June 1, 2008

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Opportunity Knocks

On a warm summer evening, a well-groomed, neatly dressed young man knocks on ...Read More

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Where's Wi-Fi

How Wi-Fi is Changing the Way We Work

Hilary Ingoldsby Whitesides

June 1, 2008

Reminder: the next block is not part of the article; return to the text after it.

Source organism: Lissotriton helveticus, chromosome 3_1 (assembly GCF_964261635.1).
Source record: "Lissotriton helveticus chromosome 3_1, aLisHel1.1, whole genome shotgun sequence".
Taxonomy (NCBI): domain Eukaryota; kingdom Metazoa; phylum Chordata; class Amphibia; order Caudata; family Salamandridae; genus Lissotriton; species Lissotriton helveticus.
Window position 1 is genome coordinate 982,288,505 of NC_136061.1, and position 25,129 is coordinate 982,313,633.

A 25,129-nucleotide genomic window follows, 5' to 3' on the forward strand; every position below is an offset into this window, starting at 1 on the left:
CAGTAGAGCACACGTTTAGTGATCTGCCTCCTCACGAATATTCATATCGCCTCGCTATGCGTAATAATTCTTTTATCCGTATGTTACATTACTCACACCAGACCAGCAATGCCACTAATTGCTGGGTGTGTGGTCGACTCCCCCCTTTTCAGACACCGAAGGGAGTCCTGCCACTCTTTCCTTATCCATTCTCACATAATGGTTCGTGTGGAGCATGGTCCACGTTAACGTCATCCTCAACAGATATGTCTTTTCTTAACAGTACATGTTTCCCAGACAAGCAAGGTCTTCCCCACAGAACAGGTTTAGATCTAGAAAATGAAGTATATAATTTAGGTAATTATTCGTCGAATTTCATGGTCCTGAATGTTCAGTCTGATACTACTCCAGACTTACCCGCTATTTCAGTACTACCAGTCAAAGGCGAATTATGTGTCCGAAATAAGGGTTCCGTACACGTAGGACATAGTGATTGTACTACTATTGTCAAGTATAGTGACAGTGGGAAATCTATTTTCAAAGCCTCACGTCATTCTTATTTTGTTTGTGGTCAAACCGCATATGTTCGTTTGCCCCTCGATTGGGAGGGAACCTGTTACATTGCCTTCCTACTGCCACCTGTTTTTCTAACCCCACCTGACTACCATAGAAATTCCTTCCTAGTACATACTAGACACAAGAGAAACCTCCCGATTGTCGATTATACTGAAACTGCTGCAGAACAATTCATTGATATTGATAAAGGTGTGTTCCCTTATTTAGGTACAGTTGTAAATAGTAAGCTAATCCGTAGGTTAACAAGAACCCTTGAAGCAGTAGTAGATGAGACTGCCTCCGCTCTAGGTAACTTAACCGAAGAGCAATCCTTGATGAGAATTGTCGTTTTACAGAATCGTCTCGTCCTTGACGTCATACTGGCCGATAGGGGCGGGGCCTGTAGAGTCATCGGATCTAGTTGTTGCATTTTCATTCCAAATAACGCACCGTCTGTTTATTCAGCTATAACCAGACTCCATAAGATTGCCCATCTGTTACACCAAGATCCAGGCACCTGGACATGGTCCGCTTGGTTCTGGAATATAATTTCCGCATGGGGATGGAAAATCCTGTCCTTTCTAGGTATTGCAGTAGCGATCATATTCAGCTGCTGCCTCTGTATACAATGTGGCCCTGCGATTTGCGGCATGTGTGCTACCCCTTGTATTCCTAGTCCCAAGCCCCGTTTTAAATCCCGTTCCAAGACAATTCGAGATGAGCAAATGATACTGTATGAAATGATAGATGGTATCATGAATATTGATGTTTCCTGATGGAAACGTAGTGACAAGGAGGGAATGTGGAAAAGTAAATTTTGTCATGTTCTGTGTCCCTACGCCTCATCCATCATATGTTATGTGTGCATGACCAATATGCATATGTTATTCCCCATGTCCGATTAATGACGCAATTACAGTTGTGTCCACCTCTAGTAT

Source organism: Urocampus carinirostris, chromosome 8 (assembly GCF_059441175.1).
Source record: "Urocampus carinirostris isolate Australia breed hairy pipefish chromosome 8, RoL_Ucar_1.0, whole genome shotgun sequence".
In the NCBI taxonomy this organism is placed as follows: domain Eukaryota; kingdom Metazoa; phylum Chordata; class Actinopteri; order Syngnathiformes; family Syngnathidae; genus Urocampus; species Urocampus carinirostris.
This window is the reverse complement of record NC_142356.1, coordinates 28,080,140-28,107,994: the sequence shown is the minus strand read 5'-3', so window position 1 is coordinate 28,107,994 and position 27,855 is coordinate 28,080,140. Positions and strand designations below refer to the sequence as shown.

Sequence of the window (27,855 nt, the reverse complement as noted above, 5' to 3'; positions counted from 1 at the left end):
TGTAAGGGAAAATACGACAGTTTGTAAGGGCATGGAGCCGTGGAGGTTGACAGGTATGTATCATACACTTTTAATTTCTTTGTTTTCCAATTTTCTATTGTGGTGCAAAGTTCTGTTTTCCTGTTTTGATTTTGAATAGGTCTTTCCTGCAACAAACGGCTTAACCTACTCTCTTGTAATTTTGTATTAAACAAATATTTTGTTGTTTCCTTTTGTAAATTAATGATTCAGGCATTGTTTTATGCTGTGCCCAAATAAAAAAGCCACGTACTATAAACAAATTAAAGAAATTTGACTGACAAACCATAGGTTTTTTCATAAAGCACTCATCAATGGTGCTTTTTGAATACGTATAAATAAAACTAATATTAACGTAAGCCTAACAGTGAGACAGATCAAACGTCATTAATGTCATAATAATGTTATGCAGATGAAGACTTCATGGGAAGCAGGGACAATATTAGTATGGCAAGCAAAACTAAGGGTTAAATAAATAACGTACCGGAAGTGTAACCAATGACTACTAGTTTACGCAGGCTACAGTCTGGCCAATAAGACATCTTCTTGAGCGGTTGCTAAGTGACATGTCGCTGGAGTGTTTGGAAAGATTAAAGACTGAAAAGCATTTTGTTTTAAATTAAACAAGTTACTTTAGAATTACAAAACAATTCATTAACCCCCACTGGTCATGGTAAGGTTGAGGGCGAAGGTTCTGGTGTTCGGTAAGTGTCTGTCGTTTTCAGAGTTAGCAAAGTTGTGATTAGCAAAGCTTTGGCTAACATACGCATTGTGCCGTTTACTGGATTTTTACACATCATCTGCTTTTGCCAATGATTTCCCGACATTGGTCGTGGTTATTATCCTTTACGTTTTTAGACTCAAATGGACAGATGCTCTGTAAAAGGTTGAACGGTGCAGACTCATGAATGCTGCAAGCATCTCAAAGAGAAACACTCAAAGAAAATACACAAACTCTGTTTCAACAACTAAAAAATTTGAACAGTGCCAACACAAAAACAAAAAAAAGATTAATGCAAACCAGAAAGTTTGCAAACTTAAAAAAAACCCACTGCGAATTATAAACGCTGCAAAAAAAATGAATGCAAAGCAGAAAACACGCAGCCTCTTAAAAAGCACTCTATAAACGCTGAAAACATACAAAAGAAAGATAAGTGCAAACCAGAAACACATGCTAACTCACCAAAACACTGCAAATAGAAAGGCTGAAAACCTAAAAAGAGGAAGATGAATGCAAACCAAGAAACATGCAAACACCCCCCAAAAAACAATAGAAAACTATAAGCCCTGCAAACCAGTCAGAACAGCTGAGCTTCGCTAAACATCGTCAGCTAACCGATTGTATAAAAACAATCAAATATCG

The information highway turned into the Internet. The Website Google turned into a verb. Wireless Fidelity turned into Wi-Fi, and the way we work hasn’t been the same since. Cities around the nation are getting connected. Business professionals and children alike can open their laptops wherever they are and log on. Philadelphia is in the early stages of a city-wide wireless coverage and Chicago recently went back to the drawing board to see if a municipal Wi-Fi plan is financially feasible. City Coverage Salt Lake is on the heels, if not a step ahead, of its out-of-state counterparts. Not only is Wi-Fi available throughout a large portion of Salt Lake’s downtown, but it’s free, not only to the consumer, but to the city as well. In 2002 local Internet service provider XMission gave Salt Lake City an Olympic present: the city’s first Wi-Fi hotspot on the corner of 400 South and State Street, according to XMission President Pete Ashdown. The demand grew and in 2003 XMission provided the Salt Lake City Public Library with wireless capabilities. After a failed municipally funded fiber optic network plan, Salt Lake was ready for bigger projects and in 2005 XMission partnered with the city again. By 2007 all of Main Street, Liberty Park and Pioneer Park were wireless. Convinced that wireless capabilities were needed for the city to be successful and competitive, XMission has always provided the service for free. No tax dollars. No fee to log on. “I feel pretty strongly about not taking advantage of the city,” Ashdown says, “Cities like Philadelphia and San Diego charge millions of dollars to do it. We are able to do it quite cost effectively and the cost for us to install and maintain is far less than the advertising value we get from doing it.” The benefit to Salt Lake visitors and patrons is noticeable. XMission reports upwards of 800 people using the free services every day. Many use the services for fun as they surf the net while others log on for work. “I’ve definitely noticed some local downtown workers taking advantage of the Wi-Fi connection,” says Tom Turner, marketing and advertising manager of The Gallivan Center. “It’s not a bad thing to have the option of moving your office outside on a warm summer day.” Turner also says that Wi-Fi has enabled corporate meetings to take place in the plaza. Setting up a location for Wi-Fi is easier than one might think. It’s simply a matter of determining how many wireless transmitters are needed to adequately cover a location. For example there are about “half a dozen going up and down Main Street,” Ashdown says. Connected While Commuting But the demand for Wi-Fi doesn’t stop downtown or in city parks. After surveying riders, the Utah Transit Authority realized Wi-Fi was in high demand for commuters. In February, UTA started to provide free Wi-Fi on its 60 commuter buses (county-to-county trips) and in just one week, the system had 2,000 unique connections from riders. According to Abraham Kololli, deputy chief of technology and information systems manager for UTA, there are two technologies at work that allow riders to connect to the Internet wirelessly. First, a router on the bus receives a signal from a Sprint cellular network. Then, the router broadcasts the Wi-Fi to laptops enabled with a Wi-Fi chip. The wireless connection on the bus may not be as fast as cable, but it normally runs equal to “middle-of-the-road DSL” with a downlink of 700 kilobits per second. However, because UTA’s Wi-Fi functions essentially like a cell phone, Kololli admits that at times it has difficulties similar to a dropped call. However, Kololli points out that while a phone call is unforgiving, losing a signal briefly may go unnoticed when looking at a Webpage. The project cost UTA around $3,700 per bus, according to spokesperson Carrie Bohnsack-Ware. Finding wireless devices that would meet UTA’s quality standards as well as withstand the rigors of daily travel wasn’t easy either, but both Bohnsack-Ware and Kololli agree it’s worth it. “One lawyer made a comment that now he can get on the bus and start charging $150 an hour,” Kololli says, “There’s a lot of motive because students and professionals can be at work as soon as they get on the bus.” With the opening of the commuter rail from Ogden to Salt Lake City in April, UTA offers Wi-Fi that is a combination of Wi-Fi, cellular and fiber optic technology – something that has never been fully implemented in North America. Such an infrastructure is made possible because the route of the commuter rail is fixed.
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